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Data from: Fitness of an allopolyploid rupicolous fern compared to its diploid progenitors: From sporogenesis to sporophyte formation


Pangua, Emilia; Pajarón, Santiago; Quintanilla, Luis G. (2019), Data from: Fitness of an allopolyploid rupicolous fern compared to its diploid progenitors: From sporogenesis to sporophyte formation, Dryad, Dataset,


PREMISE OF THE STUDY: When two populations of related cytotypes grow in sympatry, the rarer cytotype tends to be excluded due to a frequency-dependent mating disadvantage. Evolutionary models predict that polyploids, which are typically the rarer cytotype upon first formation, should have higher relative fitness and/or higher selfing rates to establish and then coexist with diploid parents. METHODS: We compared performance in early recruitment among three co-occurring rupicolous fern species: the allotetraploid Cheilanthes tinaei and its diploid ancestors, C. hispanica and C. maderensis. We made culture experiments with fresh spores and samples of soil spore banks to test for variation among cytotypes in germination, survival, growth and fecundity, and mating system of gametophytes. KEY RESULTS: Compared to its diploid parents, C. tinaei fresh spores had: higher abortion percentages, worselower dispersal ability due to larger spores, and similar vigor at germination. As for gametophytes from soil spore banks, C. tinaei showed high survival as C. maderensis, but its , similar germination percentage and similar time taken to germinate at each incubation temperature. Regarding soil spore banks, C. tinaei showed more abundant germination than both diploids, which supports greater spore deposition under sporophytes of the allotetraploid. Its gender expression resembles that of C. hispanica, with a high proportion of males. Patterns of sporophyte formation by females and bisexuals indicate that the polyploid does not have increased intragametophytic selfing rates. Gametophytes were larger in C. tinaei, but its reproductive success (sporophyte formation) was intermediate relative to diploids. CONCLUSIONS: Our results indicate that the allopolyploid show similar or even lower fitness than diploid progenitors show no evidence of higher selfing or fitness advantage of the allopolyploid over both diploid parents at any stage of early recruitment. In addition, all three species may have similar selfing rates. These two unexpected findings suggest that further factors, such as niche differentiation, play a more important role in cytotype coexistence.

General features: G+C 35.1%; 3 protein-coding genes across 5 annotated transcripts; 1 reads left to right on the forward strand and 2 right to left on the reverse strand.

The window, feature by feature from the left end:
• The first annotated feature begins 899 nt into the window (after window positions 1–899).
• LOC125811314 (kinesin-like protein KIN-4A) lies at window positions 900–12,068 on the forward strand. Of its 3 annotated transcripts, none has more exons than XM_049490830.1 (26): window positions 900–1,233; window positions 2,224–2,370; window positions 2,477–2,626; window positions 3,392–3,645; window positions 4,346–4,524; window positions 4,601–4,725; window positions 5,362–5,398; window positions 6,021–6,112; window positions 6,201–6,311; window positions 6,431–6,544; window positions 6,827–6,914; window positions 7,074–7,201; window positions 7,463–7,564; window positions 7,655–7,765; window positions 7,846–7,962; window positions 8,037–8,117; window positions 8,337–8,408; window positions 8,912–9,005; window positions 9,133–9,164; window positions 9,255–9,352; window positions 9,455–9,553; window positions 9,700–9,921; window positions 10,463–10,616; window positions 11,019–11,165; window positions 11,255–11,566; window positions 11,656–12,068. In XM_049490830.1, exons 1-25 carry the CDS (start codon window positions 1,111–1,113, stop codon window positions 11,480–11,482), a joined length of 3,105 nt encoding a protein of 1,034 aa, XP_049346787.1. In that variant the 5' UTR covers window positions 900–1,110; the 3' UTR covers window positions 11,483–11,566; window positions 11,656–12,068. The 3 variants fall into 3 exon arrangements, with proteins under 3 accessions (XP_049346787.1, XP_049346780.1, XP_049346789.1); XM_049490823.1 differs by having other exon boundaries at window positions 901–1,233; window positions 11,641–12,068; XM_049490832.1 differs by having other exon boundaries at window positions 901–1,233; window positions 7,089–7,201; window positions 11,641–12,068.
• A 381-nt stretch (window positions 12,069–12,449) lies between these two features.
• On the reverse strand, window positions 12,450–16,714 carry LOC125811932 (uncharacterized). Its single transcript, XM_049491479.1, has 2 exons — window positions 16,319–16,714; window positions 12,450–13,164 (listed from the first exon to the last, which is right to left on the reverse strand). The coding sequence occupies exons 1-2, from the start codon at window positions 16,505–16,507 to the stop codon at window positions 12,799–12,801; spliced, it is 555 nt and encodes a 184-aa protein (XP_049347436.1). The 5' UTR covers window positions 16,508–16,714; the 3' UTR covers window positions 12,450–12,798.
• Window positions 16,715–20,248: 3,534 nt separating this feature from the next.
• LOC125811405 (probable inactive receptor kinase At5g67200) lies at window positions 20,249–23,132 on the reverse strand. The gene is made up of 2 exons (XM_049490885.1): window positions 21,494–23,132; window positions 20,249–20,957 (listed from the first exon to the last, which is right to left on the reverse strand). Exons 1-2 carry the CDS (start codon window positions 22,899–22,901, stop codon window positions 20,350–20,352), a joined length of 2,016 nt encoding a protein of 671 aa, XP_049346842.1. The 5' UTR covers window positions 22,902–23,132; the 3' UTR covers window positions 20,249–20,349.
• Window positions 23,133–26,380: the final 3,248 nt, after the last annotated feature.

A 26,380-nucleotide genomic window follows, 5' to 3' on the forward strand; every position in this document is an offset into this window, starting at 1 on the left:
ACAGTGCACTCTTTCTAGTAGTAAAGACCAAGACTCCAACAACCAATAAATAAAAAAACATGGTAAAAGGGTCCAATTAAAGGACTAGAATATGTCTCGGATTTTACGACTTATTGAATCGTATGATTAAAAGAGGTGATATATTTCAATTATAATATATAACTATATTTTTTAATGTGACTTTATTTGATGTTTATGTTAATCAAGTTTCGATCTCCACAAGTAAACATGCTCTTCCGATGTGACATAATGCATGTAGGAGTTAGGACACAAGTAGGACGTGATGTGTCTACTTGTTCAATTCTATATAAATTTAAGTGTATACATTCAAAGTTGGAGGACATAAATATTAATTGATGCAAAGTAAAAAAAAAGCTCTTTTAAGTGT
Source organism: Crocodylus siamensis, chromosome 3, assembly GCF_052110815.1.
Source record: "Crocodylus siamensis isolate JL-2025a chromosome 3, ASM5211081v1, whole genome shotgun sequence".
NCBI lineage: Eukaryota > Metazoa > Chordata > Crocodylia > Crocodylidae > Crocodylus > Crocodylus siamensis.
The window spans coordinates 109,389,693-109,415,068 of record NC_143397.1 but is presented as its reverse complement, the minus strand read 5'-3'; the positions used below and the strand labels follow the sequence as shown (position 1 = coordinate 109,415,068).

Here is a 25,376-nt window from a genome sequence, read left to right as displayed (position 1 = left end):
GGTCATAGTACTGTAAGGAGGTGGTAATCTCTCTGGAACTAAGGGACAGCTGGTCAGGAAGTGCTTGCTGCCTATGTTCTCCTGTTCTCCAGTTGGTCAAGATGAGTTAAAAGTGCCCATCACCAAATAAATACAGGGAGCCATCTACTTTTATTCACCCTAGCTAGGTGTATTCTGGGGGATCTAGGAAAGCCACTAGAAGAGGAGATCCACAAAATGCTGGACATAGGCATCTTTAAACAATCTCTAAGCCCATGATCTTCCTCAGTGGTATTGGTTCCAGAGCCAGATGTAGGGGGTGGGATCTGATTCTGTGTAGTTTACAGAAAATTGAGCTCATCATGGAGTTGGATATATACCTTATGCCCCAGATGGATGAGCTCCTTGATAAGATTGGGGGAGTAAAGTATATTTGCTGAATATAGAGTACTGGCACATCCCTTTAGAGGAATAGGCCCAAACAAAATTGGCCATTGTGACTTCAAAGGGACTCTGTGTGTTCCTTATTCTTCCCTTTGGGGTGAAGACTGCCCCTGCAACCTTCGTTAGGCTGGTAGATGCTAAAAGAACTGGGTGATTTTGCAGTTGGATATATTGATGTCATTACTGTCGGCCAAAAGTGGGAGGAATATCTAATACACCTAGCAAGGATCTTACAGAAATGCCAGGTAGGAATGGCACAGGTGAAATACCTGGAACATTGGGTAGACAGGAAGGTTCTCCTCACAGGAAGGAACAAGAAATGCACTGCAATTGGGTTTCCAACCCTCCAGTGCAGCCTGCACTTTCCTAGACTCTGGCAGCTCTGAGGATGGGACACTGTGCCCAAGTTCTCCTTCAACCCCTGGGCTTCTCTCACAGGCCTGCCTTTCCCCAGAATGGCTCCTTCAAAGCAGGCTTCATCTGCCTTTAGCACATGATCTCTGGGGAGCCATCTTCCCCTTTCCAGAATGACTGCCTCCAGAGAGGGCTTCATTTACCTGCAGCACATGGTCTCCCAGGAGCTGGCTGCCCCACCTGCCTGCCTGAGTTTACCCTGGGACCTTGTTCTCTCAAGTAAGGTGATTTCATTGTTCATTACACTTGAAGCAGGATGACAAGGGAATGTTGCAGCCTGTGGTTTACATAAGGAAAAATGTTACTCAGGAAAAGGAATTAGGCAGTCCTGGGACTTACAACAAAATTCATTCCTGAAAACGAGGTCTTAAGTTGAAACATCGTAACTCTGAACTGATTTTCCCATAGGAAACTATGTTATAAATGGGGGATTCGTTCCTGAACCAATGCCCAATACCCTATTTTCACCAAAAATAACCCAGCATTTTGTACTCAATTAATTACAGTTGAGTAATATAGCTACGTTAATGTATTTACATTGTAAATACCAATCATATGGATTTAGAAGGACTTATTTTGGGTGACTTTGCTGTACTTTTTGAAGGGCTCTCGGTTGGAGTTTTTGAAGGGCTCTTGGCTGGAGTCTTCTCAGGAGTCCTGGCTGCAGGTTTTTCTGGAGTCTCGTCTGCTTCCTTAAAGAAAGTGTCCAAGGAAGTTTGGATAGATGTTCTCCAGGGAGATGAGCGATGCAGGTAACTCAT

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Iberian Peninsula